D.C. Taxi Drivers File Suit Over Credit Card Payment Program

November 6, 2013, Written By Justin Hefner

Cabbies in Washington D.C. have begun implementing credit card machines in their vehicles for the past few months, and the program has not been smooth or successful. Recently, a major glitch has caused a delay in payment that is making D.C. cab drivers protest the program.

As part of the new program, cabbies have to install expensive machines, brighter dome lights, and new paint on their cabs. This is the most expensive overhaul of D.C. cabs in nearly 30 years. With the delay in payments, cab drivers and business owners don’t have the money to cover their costs. One driver says he’s been waiting on close to $1,500 for over two weeks.

Five drivers have filed suit with the U.S. District Court for the District of Columbia to put a stop on the program. One of their arguments is that the new policies discriminate against older drivers because the new dome lights have to be operated from outside the vehicle.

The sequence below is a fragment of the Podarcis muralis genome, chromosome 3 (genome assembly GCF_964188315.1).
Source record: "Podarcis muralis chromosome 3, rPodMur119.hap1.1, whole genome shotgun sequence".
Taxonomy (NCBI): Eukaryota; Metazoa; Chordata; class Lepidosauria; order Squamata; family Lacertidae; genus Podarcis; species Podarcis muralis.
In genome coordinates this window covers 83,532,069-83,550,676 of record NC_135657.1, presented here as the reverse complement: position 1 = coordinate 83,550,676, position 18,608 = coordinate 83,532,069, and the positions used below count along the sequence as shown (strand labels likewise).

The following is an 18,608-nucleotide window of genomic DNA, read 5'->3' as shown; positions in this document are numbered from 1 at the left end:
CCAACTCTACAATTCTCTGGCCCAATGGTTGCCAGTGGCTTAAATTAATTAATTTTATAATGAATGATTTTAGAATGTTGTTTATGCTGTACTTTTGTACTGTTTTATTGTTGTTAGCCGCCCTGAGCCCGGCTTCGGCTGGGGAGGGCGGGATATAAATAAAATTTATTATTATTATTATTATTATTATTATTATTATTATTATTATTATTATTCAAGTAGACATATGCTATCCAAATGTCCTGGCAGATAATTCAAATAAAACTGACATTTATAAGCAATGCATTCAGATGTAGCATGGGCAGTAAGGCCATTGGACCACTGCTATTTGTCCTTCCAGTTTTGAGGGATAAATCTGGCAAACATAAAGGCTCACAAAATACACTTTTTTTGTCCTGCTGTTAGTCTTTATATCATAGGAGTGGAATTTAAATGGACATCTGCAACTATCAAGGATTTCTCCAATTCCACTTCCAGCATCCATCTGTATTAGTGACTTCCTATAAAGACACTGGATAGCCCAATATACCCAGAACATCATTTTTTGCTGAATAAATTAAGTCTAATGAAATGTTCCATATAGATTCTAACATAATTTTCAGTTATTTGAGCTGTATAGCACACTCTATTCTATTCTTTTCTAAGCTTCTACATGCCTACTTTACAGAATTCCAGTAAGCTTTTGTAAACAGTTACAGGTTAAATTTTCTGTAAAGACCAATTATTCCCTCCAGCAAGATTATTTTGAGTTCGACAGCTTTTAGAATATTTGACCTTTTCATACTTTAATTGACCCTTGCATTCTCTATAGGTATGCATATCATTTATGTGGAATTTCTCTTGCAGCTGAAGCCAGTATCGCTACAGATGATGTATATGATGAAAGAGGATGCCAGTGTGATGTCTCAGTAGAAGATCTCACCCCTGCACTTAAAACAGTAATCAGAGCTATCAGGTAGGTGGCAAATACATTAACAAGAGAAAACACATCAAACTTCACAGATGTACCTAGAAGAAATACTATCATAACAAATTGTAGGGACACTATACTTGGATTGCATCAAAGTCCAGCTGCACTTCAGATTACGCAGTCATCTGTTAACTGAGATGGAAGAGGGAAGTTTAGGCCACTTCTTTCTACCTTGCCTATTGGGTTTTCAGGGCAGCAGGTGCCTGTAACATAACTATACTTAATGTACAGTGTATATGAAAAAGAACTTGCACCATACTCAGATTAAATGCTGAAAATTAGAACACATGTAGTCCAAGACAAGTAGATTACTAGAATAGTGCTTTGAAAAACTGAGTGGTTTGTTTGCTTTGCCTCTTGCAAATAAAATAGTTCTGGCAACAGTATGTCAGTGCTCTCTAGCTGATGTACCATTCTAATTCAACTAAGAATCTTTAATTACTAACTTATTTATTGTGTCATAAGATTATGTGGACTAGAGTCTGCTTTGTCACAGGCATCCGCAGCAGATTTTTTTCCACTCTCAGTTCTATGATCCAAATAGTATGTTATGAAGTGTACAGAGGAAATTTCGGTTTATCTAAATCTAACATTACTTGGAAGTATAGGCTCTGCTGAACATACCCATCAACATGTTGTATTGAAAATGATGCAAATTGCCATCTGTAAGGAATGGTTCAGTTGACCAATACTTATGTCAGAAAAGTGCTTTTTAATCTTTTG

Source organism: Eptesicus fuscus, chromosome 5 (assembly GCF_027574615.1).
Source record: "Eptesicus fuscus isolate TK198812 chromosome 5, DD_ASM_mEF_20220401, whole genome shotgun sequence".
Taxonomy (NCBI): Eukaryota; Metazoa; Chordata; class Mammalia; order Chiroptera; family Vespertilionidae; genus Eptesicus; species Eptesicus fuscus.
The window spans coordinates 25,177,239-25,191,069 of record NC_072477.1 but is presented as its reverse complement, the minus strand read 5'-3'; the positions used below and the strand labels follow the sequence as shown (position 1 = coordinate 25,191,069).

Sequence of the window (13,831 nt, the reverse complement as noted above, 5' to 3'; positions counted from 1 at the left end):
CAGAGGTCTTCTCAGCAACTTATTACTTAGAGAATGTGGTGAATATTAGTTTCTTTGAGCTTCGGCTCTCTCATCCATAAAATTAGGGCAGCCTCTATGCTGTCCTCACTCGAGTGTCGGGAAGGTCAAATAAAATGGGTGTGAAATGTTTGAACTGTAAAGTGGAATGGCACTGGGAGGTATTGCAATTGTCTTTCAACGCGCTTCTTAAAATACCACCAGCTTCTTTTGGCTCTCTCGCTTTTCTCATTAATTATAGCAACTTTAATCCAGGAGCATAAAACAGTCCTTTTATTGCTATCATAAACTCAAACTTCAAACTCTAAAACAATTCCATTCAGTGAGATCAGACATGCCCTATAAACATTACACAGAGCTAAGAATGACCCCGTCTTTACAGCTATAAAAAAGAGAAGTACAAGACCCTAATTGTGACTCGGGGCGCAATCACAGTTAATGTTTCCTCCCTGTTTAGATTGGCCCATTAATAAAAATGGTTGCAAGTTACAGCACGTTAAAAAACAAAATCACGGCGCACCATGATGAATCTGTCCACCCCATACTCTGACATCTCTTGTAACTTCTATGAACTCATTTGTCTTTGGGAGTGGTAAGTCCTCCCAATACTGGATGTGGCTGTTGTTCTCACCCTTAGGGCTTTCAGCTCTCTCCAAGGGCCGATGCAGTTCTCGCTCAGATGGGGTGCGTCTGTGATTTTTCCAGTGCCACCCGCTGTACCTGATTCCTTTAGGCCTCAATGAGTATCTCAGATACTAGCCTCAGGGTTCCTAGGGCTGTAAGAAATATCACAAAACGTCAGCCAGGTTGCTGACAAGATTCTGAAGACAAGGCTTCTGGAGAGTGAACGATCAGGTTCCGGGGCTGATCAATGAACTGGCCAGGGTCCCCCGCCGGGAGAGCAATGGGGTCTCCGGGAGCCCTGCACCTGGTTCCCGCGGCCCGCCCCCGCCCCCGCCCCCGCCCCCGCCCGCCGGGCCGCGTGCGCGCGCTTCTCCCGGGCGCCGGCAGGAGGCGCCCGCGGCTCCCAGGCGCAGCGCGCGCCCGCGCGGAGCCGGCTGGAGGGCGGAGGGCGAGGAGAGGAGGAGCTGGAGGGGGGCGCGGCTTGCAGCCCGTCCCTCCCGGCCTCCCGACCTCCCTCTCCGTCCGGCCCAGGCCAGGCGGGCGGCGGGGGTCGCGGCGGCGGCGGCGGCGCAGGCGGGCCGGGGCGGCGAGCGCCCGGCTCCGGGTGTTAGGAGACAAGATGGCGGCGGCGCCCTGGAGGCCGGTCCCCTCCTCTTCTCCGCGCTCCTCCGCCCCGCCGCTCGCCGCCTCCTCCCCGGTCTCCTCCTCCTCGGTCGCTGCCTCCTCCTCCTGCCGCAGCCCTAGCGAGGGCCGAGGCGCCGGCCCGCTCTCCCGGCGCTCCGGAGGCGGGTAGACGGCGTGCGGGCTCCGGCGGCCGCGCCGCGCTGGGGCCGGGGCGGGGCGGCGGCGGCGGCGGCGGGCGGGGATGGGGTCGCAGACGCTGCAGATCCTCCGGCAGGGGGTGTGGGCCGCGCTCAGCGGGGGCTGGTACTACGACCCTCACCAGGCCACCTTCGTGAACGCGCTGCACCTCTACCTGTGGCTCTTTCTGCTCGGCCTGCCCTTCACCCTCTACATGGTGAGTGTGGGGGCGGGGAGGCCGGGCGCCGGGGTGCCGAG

“They try to portray us as being against modernization, but we’re not. It’s just total chaos,” said one of the five drivers, Ahmed Djebbour.

Officials at Hitch, the credit card processing company responsible for the delay, are working diligently to get money out to the upset drivers. Even if their payments go through, some D.C. cabbies are trying to put a stop to this new system.



The information contained within this article was accurate as of November 6, 2013. For up-to-date
information on any of the terms, cards or offers mentioned above, visit the issuer's website.


About Justin Hefner

Justin Hefner is in the education field and has written about a number of financial issues. He holds a Bachelor of Arts degree from Texas Tech University and a Masters in Education from Texas State University.
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